Working in an animal shelter, I see all manner of behavior- all day, every day. From animals…and from people. I see happy, I see sad, I see conflicted, I see scared. It may look different from person to person, from animal to animal, but the common thread is the wide range of emotions.
In my job, I get to interact with lots and lots of dogs. We are an open access facility, we take all comers. Sometimes decisions have to be made based on medical needs, overall health and/or behavior. These are the aspects of my job that I don’t love. I’d rather not see suffering in any form, and I also include human suffering there, as well. Pet owners often have to make difficult decisions and though we might all wish they went about things differently, if they haven’t (and for reasons we may never understand), we, as a facility, have a responsibility to do the next right thing. Outsiders often disagree on what the next right thing is, and truthfully, sometimes us insiders do, too. But, if I speak for my place of work, I can say that we do so in the most informed way possible, taking into account each individual animal’s needs, what we can possibly do for that animal and the effects those decisions may have on the public. And that’s a responsibility we take seriously.
Over time, my opinions, feelings and knowledge have evolved. That’s sort of the way life is supposed to be. As I’ve been exposed to more, I’ve had to re-evaluate some of my positions on things and I’ve tried to do so in a way that doesn’t make me cynical. I talk to my boss and my co-workers a lot. We have open conversations in which we sometimes have to acknowledge difficult truths, but more often than not- way more often than not, in fact- we are able to make adjustments to an animal’s care to ensure he/she stays healthy while in the shelter, whether we are talking about physical health or behavioral health. We employ things like classical music, bandanas sprayed with DAP (Dog Appeasing Pheromones), lots of enrichment and lots of downtime in our staff offices.
While I recognize that not every shelter has the resources to do all of this, I know that among my colleagues, all strive to do the best they can. Resources like time and money are often in short supply in animal shelters. Knowledge is sometimes in short supply, as well, but most shelters are doing the very best they can with what they’ve got. Shelters are underfunded, they are understaffed, burn out is high, compassion fatigue is an almost constant risk and the jobs involved in keeping one running are endless. Sadly, there is no shortage of animals needing rehoming and this is something that is constantly on my mind.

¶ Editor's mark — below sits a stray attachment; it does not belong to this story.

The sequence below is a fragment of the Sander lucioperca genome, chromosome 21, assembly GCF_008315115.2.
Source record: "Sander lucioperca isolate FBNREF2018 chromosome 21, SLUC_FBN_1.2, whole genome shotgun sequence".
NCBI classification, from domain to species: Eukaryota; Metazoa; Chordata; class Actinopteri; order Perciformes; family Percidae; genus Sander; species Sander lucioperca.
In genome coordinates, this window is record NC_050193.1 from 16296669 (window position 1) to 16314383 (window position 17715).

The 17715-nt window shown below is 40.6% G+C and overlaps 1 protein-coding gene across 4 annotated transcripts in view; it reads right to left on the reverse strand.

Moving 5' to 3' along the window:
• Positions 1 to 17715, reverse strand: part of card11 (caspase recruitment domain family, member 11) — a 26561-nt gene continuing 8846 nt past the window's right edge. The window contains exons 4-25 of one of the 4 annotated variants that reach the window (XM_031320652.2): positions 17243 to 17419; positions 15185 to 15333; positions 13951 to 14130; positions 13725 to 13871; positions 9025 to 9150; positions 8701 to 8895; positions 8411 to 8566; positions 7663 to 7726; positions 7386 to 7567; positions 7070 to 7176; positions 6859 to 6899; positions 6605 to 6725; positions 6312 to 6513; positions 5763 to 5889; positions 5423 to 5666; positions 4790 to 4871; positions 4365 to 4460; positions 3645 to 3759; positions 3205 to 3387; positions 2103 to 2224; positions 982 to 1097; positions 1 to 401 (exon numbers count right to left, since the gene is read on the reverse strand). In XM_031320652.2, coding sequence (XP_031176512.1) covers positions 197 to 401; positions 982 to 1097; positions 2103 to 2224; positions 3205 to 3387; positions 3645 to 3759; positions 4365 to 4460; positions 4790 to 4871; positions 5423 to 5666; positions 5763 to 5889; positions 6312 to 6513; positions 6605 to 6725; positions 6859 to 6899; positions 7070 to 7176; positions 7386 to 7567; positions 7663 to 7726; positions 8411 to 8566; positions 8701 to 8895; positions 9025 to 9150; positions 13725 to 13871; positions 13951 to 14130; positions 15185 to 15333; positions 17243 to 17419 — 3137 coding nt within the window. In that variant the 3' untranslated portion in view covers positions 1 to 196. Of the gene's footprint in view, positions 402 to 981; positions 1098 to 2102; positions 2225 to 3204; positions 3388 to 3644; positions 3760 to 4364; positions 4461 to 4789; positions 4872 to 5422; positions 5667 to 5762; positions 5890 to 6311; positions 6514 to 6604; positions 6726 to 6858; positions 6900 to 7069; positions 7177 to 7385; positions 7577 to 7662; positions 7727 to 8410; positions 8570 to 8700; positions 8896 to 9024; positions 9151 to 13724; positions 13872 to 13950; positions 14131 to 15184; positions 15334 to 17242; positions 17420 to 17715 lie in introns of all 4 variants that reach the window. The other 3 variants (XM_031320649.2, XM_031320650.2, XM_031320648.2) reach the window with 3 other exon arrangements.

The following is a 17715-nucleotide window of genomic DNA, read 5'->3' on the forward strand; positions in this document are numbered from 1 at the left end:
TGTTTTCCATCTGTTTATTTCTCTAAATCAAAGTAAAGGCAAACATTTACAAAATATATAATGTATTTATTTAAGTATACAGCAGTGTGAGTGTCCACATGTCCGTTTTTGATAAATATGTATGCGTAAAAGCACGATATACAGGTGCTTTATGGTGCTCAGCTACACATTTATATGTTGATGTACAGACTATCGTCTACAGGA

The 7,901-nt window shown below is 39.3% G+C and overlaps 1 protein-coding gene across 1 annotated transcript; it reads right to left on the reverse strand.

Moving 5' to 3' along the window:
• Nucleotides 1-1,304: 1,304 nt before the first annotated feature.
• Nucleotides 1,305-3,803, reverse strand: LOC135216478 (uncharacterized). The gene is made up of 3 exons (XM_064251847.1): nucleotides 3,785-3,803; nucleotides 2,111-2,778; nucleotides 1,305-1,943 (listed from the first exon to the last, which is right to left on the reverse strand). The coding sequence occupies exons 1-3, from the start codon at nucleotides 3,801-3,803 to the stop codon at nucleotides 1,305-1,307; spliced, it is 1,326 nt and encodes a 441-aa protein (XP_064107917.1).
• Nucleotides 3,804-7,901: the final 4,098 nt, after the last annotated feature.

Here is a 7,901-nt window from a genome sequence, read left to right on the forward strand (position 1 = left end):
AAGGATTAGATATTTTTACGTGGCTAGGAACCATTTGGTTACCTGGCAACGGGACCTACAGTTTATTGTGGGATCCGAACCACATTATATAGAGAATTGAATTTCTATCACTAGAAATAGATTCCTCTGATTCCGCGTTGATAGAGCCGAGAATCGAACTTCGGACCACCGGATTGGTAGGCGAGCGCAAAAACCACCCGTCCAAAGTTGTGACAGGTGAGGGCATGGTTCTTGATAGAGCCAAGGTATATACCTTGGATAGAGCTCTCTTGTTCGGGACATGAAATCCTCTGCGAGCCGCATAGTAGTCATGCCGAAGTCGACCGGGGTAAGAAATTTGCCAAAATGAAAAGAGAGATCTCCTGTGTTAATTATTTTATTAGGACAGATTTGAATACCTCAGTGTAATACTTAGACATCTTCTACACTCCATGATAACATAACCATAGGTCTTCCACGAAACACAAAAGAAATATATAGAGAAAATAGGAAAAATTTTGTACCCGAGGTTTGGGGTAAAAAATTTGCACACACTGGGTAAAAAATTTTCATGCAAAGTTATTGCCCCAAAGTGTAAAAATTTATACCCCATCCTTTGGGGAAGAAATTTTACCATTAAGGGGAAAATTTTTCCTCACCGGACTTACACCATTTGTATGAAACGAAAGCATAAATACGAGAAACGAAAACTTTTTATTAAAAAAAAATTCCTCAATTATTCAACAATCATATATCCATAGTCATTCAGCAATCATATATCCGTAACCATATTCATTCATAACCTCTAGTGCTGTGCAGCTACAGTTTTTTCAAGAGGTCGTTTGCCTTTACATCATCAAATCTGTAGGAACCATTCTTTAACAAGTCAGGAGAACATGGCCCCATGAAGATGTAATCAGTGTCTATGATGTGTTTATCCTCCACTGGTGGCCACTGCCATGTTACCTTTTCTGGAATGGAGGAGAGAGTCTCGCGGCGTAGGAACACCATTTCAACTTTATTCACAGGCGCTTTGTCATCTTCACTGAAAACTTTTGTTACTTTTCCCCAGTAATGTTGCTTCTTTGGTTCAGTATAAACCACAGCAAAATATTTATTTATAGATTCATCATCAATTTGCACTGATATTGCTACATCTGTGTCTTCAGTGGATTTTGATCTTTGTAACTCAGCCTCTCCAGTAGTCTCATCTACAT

And so, because of these things, I’ve been thinking a lot about the external factors and broad mythology surrounding animal shelters and decided that All I Want for Christmas is for the conversation to shift. Even if it’s just a little bit. Even if a tiny wedge of light gets in there and causes people to think “Hmmmm…maybe I’ll use different wording.” or “Maybe there are things going on there that I don’t understand.”, I’ll be thrilled. Because the truth is that changing the conversation around shelters may actually have an impact on how people see shelter animals and ultimately, more of them moving into loving homes. And that is where I think the commonality exists: we all want more companion animals to live long lives in which they are loved and well cared for. So here goes:
All I Want for Christmas is:
1.) For the terms “high kill” and “kill shelter” to just go away. This is the worst form of animal advocacy. It has nothing to do with the animals contained within the walls of a facility and everything to do with people’s opinions of one, which may or may not be true. If it’s true, there may be reasons you don’t understand. If it’s not true, those terms can scare off people who might actually walk through the doors. In either case, the animals don’t benefit. Why would someone walk into a shelter with an image of a steady flow of dead animals in their heads?